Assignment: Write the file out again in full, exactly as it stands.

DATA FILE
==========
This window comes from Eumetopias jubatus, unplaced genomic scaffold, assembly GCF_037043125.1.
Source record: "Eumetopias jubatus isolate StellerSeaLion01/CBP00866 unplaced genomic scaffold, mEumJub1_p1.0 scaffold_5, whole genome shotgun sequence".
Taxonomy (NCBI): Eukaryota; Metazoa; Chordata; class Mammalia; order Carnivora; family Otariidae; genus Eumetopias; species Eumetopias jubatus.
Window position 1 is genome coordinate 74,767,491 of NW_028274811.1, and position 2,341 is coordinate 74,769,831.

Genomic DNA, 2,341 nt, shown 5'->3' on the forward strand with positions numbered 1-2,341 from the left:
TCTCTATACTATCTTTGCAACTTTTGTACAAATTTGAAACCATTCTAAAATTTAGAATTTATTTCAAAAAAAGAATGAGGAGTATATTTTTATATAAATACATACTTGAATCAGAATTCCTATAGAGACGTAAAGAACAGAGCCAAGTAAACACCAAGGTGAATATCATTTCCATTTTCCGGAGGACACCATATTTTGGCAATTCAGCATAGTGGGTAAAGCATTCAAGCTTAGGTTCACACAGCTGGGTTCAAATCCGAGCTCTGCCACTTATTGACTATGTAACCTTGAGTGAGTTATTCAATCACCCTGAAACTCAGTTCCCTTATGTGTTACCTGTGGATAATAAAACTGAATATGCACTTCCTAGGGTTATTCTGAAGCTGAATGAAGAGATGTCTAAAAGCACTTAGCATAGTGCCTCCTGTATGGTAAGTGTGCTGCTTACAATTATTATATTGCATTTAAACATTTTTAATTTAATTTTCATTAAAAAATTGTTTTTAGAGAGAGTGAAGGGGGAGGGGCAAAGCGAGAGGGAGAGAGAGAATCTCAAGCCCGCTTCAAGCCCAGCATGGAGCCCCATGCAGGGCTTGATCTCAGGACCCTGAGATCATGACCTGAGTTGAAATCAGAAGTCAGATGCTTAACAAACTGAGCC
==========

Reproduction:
This window comes from Eumetopias jubatus, unplaced genomic scaffold, assembly GCF_037043125.1.
Source record: "Eumetopias jubatus isolate StellerSeaLion01/CBP00866 unplaced genomic scaffold, mEumJub1_p1.0 scaffold_5, whole genome shotgun sequence".
Taxonomy (NCBI): Eukaryota; Metazoa; Chordata; class Mammalia; order Carnivora; family Otariidae; genus Eumetopias; species Eumetopias jubatus.
Window position 1 is genome coordinate 74,767,491 of NW_028274811.1, and position 2,341 is coordinate 74,769,831.

Genomic DNA, 2,341 nt, shown 5'->3' on the forward strand with positions numbered 1-2,341 from the left:
TCTCTATACTATCTTTGCAACTTTTGTACAAATTTGAAACCATTCTAAAATTTAGAATTTATTTCAAAAAAAGAATGAGGAGTATATTTTTATATAAATACATACTTGAATCAGAATTCCTATAGAGACGTAAAGAACAGAGCCAAGTAAACACCAAGGTGAATATCATTTCCATTTTCCGGAGGACACCATATTTTGGCAATTCAGCATAGTGGGTAAAGCATTCAAGCTTAGGTTCACACAGCTGGGTTCAAATCCGAGCTCTGCCACTTATTGACTATGTAACCTTGAGTGAGTTATTCAATCACCCTGAAACTCAGTTCCCTTATGTGTTACCTGTGGATAATAAAACTGAATATGCACTTCCTAGGGTTATTCTGAAGCTGAATGAAGAGATGTCTAAAAGCACTTAGCATAGTGCCTCCTGTATGGTAAGTGTGCTGCTTACAATTATTATATTGCATTTAAACATTTTTAATTTAATTTTCATTAAAAAATTGTTTTTAGAGAGAGTGAAGGGGGAGGGGCAAAGCGAGAGGGAGAGAGAGAATCTCAAGCCCGCTTCAAGCCCAGCATGGAGCCCCATGCAGGGCTTGATCTCAGGACCCTGAGATCATGACCTGAGTTGAAATCAGAAGTCAGATGCTTAACAAACTGAGCC